So why don’t evangelicals walk around saying they don’t worship the same God as the Jews, the same way they’re insisting on saying it about Muslims? Here’s the kicker: Evangelicals do believe they’re worshiping the God of the Old Testament — they just think Jews have failed to understand his essence as revealed in the New Testament.

In evangelical theology, God revealed himself to the Hebrews without expressly making his triune nature known. The incarnation changed all that, and created the possibility of Christian salvation. The Jews failed to get the message. All along, they were worshiping the triune God. They just never knew it, and still don’t.

Hence, to an evangelical Christian, it would make no sense to say that Jews worship a different God — even though to the Jews, that God isn’t theologically very different from the God of the Muslims. To bring this full circle, note that Pope Francis might well believe the same thing. The difference is that he believes Muslims, too, are worshiping the God of the Hebrews. Given that the Prophet Muhammad himself believed that the God of the Jews and of the Christians was the same God he was serving, that view seems pretty convincing. The pope’s view would have the benefit of being consistent as among Jews and Muslims.


What Larycia Hawkins actually said on her Facebook post:

I don’t love my Muslim neighbor because s/he is American.

I love my Muslim neighbor because s/he deserves love by virtue of her/his human dignity.

I stand in human solidarity with my Muslim neighbor because we are formed of the same primordial clay, descendants of the same cradle of humankind–a cave in Sterkfontein, South Africa that I had the privilege to descend into to plumb the depths of our common humanity in 2014.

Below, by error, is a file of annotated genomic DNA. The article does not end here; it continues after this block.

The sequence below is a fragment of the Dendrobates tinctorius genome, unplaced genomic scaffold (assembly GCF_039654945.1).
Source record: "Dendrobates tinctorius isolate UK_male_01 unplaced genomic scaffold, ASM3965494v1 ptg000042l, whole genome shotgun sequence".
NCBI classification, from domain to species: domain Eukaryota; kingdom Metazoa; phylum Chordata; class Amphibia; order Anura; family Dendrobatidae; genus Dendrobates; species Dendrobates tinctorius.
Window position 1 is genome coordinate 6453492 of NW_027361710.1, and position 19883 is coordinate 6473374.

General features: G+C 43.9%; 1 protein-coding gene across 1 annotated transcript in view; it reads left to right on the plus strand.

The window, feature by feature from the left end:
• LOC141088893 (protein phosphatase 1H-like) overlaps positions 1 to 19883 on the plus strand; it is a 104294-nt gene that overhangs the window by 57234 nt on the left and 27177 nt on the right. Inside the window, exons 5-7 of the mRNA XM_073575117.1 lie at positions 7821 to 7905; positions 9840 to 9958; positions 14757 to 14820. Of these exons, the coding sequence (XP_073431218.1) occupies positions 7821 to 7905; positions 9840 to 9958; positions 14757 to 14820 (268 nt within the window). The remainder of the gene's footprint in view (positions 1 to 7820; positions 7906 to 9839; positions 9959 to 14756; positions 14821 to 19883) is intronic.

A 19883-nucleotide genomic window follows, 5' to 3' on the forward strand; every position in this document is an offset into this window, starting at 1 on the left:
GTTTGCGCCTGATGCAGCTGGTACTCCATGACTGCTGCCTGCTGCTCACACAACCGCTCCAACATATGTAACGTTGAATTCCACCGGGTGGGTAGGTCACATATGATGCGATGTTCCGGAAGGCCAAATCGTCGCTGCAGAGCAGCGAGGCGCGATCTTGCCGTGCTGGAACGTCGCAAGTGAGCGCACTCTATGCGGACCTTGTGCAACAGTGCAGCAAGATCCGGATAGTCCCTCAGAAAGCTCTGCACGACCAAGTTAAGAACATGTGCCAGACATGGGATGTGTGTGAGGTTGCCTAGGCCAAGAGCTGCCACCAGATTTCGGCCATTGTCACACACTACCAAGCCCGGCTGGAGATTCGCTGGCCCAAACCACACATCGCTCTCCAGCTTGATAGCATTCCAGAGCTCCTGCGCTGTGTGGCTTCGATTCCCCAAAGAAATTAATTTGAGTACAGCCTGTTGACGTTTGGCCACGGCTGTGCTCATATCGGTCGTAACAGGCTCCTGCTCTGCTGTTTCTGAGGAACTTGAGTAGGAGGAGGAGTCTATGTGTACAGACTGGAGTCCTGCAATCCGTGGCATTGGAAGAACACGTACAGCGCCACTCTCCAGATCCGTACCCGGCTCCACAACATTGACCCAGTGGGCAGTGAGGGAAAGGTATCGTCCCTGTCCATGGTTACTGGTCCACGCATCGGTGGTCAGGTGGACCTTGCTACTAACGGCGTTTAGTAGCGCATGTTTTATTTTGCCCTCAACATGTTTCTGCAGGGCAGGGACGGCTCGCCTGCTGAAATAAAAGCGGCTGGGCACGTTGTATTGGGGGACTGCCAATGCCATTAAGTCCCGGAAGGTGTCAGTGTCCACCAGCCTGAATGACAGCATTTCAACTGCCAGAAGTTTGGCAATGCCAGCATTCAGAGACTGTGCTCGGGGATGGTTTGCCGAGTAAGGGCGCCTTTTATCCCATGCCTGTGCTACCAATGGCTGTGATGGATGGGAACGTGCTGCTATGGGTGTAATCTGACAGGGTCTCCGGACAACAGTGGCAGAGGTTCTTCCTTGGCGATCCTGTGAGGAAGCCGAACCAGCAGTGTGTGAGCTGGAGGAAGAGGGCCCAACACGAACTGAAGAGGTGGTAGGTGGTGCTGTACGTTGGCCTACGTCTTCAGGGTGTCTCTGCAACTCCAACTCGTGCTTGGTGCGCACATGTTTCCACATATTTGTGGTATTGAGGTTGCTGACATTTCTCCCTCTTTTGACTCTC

I stand in religious solidarity with Muslims because they, like me, a Christian, are people of the book. And as Pope Francis stated last week, we worship the same God.

But as I tell my students, theoretical solidarity is not solidarity at all. Thus, beginning tonight, my solidarity has become embodied solidarity.

As part of my Advent Worship, I will wear the hijab to work at Wheaton College, to play in Chi-town, in the airport and on the airplane to my home state that initiated one of the first anti-Sharia laws (read: unconstitutional and Islamophobic), and at church.

I invite all women into the narrative that is embodied, hijab-wearing solidarity with our Muslim sisters–for whatever reason. A large scale movement of Women in Solidarity with Hijabs is my Christmas ‪#‎wish‬ this year.

Perhaps you are a Muslim who does not wear the veil normally. Perhaps you are an atheist or agnostic who finds religion silly or inexplicable. Perhaps you are a Catholic or Protestant Christian like me. Perhaps you already cover your head as part of your religious worship, but not a hijab.

***I would like to add that I have sought the advice and blessing of one of the preeminent Muslim organizations in the United States, the Council on American Islamic Relations, ‪#‎CAIR‬, where I have a friend and Board colleague on staff. I asked whether a non-Muslim wearing the hijab was haram (forbidden), patronizing, or otherwise offensive to Muslims. I was assured by my friends at CAIR-Chicago that they welcomed the gesture. So please do not fear joining this embodied narrative of actual as opposed to theoretical unity; human solidarity as opposed to mere nationalistic, sentimentality.

Document your own experiences of Women in Solidarity with Hijabs #wish.

Shalom friends.